EVANS: Now you have a tax reduction program called the pro- family overhaul, which would take $1 trillion in 10 years out of the tax debt of the American people. What is the number one part of that tax program?

ASHCROFT: It's to take the marriage penalty out of the system.

EVANS: And how much would that cost?

ASHCROFT: Well, the way I want to do it, it costs about $30 billion a year. It's amazing to me that our government is at war with our values. We have here a $29 billion-a-year fine on the core element of the American family -- marriage. And we cannot have a system where our policy is at war with our principles. So the first thing we ought to do is stop penalizing people for being married and for having the durable, lasting relationships of marriage which support the kind of families that are essential to the future of this country.

NOVAK: Senator Ashcroft, you were the only member of the Senate Commerce Committee to vote against Senator McCain's tobacco bill but not -- not -- you did not vote against it, you said, because it was a massive tax increase. Does that mean that you, if the other parts of the bill you object to are cleaned up, are willing to have a massive tax increase on the middle class Americans and lower middle class Americans who smoke cigarettes?

ASHCROFT: Well, first of all, I didn't say that I didn't vote against it because it was a tax increase.

NOVAK: Well, did you?

ASHCROFT: One of the things that I despise about the bill is the way it increases taxes. You know, they say if it walks like a duck and squawks like a duck and looks like a duck, it's a duck.

NOVAK: So you would vote against it just because it's a tax increase?

ASHCROFT: This measure, which imposes on 28 percent of the people below $20,000 a year in income a very substantial tax, is the most regressive tax measure, a massive tax increase. And it amazes me that the Congress is leaping for it.

This is part of big government. Seventeen new boards, commissions and agencies spending half a trillion dollars, $500-plus billion, and it does it by saying to the very lowest of income people, we know you're addicted. You can't stop, so you're going to keep buying these things. And you know what that means. It means that instead of spending money on their kids and their clothing and on their food, these low-income individuals, addicted -- the bill is presumed, is on the presumption of addiction -- we're going to tax those people. That's outrageous.

NOVAK: Senator, you're very critical of your fellow Republicans. Not as critical, however, as Gary Bauer of the Family Research Council and Dr. James Dobson of Focus on the Family, who have been hinting that they may just leave the Republican Party if it doesn't straighten out. Is that a danger?

ASHCROFT: Well, it's a danger if people leave the Republican Party. If we don't energize both the economic conservatives and the social conservatives, that's what is the formula for victory in our party. Ronald Reagan did it. He energized both the social conservatives and the economic conservatives. And we can't abandon the tax cuts and the reformation in government, the regulatory re- organization so that we have reasonable regulation instead of radical regulation. And we can't abandon the social conservatives. We must respect the family. We must bring into alignment our policy and the principles in this country. If we do, we succeed.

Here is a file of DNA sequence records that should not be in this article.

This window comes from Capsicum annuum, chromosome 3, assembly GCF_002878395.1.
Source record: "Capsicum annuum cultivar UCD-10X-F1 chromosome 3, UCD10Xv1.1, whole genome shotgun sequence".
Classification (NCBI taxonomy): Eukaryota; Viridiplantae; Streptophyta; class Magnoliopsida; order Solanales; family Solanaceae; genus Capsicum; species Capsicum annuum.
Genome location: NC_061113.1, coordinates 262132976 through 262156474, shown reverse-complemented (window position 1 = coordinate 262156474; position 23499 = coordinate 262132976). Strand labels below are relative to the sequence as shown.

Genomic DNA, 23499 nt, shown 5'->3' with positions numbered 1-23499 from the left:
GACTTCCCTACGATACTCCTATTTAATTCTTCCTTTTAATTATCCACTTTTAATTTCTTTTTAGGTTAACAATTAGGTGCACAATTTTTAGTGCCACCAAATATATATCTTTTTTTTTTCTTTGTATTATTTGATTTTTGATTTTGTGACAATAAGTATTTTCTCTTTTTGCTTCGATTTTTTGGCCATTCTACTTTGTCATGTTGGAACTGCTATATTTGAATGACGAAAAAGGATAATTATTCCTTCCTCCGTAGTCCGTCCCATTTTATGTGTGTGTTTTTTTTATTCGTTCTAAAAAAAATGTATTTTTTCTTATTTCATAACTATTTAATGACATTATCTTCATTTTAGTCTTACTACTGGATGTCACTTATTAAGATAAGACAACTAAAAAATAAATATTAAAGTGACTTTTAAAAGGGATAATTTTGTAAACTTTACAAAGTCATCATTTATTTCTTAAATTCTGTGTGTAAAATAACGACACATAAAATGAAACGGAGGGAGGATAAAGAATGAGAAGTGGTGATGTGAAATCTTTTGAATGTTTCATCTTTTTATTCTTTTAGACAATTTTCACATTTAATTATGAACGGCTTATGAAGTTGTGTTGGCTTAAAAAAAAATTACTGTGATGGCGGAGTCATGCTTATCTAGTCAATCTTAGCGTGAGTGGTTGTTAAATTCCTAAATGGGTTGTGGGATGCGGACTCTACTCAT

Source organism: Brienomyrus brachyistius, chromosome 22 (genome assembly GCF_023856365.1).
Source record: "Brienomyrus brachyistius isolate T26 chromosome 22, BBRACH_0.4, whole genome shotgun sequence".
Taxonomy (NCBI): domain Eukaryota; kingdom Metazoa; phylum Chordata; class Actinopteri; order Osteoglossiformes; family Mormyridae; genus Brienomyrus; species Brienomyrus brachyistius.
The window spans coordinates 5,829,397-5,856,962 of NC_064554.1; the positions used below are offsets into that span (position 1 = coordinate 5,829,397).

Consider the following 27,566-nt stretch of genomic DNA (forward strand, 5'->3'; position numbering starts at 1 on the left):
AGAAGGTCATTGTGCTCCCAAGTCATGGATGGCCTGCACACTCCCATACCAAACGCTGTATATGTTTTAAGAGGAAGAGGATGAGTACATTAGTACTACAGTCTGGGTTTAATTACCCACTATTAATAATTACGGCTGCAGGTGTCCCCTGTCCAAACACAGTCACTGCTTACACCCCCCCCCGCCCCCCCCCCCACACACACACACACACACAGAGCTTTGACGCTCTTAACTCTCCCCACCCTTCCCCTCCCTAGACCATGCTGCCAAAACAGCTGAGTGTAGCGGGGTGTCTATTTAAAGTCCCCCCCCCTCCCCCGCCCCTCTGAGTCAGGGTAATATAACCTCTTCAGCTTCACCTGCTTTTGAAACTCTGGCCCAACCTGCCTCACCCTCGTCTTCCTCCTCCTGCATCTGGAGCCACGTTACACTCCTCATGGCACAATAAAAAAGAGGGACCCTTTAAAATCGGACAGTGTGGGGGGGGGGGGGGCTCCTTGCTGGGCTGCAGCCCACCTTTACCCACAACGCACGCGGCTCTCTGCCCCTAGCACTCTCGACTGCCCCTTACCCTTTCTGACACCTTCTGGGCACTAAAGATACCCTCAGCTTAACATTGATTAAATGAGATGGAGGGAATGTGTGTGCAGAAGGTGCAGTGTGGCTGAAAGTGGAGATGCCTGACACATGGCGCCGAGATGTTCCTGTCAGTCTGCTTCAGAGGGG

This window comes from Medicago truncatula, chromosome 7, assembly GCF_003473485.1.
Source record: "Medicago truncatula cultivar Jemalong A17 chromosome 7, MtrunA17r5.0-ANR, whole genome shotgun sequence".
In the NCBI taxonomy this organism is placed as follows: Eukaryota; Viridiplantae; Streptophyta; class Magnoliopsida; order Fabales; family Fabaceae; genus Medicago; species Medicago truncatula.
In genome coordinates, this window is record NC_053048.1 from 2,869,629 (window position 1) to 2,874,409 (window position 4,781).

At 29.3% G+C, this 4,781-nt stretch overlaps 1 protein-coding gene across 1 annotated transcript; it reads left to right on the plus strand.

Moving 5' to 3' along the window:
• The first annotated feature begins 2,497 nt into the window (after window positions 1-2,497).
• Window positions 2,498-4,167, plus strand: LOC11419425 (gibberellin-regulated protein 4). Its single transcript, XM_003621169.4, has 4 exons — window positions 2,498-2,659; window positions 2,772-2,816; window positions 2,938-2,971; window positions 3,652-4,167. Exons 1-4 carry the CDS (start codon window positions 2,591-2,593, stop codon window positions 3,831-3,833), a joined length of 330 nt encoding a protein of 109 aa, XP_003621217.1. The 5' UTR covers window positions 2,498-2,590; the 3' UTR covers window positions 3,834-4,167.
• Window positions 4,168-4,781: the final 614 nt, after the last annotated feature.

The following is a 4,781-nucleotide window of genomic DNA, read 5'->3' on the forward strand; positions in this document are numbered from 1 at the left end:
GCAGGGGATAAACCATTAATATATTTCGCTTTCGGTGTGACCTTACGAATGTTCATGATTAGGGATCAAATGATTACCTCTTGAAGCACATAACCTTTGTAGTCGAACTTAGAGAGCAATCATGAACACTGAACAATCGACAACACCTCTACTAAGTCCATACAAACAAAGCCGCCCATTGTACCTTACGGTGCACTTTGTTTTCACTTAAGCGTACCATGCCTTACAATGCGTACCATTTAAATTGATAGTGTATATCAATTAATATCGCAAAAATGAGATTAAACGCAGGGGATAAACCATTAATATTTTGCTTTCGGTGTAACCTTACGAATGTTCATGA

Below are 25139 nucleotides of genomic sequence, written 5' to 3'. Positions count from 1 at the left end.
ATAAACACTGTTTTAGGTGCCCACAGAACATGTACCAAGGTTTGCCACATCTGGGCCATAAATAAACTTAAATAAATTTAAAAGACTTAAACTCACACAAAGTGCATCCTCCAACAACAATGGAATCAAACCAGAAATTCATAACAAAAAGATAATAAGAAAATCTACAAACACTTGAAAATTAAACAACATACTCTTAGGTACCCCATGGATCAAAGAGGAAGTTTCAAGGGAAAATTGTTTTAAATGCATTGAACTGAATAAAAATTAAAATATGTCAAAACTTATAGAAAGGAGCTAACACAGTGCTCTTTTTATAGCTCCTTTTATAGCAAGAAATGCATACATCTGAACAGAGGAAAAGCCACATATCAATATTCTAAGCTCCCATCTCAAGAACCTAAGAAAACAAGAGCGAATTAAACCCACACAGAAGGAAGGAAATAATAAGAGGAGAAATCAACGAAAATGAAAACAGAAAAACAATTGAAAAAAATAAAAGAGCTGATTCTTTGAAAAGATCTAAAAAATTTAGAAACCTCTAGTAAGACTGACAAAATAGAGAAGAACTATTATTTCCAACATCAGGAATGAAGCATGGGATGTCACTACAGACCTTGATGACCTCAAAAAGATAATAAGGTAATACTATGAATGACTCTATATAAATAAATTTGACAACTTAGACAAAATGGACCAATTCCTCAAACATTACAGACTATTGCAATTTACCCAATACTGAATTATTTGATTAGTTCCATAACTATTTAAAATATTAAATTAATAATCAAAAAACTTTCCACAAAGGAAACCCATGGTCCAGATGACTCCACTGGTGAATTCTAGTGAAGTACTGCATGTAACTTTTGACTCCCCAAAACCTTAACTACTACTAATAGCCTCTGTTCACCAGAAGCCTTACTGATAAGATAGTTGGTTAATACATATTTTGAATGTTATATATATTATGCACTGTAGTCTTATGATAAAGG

EVANS: Senator, on the social conservative side, are you ruling out -- let's say, Senator Kay Bailey Hutchison of Texas, a good Republican, who happens to be pro-choice. Are you saying that she should not or could not, or any pro-choice Republican could be on the 2000 ticket? Are you saying that, sir?

ASHCROFT: Well, I won't decide who's going to be on the 2000 ticket.

EVANS: Well, what's your, what's your general, what's your feeling about that?

ASHCROFT: My feeling is that the president of the United States should be pro-life and that the vice president of the United States should be pro-life.

EVANS: If she was a candidate, you would make that a litmus test for a running mate.

ASHCROFT: I believe that the person who is the presidential candidate of the Republican party should choose a pro-life for vice presidential candidate.

NOVAK: So, again, my partner mentioned Senator Hutchison has a 90 -- we were mentioning conservative rating -- she has a 92 percent rating. She's a staunch conservative. But because she is wrong in your opinion on the one issue, she's blackballed for higher office by you?

ASHCROFT: I'm not blackballing anybody. I've already indicated the people will decide who's the vice president. The presidential candidate will select the vice president. But I believe that the president, the person who is the presidential candidate should select a pro-life vice presidential candidate.

EVANS: Senator Ashcroft, we've got to take a break for messages. And when we come back, we'll talk about other exciting issues in Washington with Senator Ashcroft in a moment.


EVANS: Well, it looks to me like Lott and Ashcroft are in prefect harmony.

NOVAK: At least when they're singing.


EVANS: When they're singing.

NOVAK: Senator Ashcroft, Pat Robertson, who began this program, has this absolutely terrific praise of you. He's given you $10,000 for your PAC -- he and his wife. Are you Pat Robertson's choice? Can we safely that you are Pat Robertson's choice for president in the year 2000?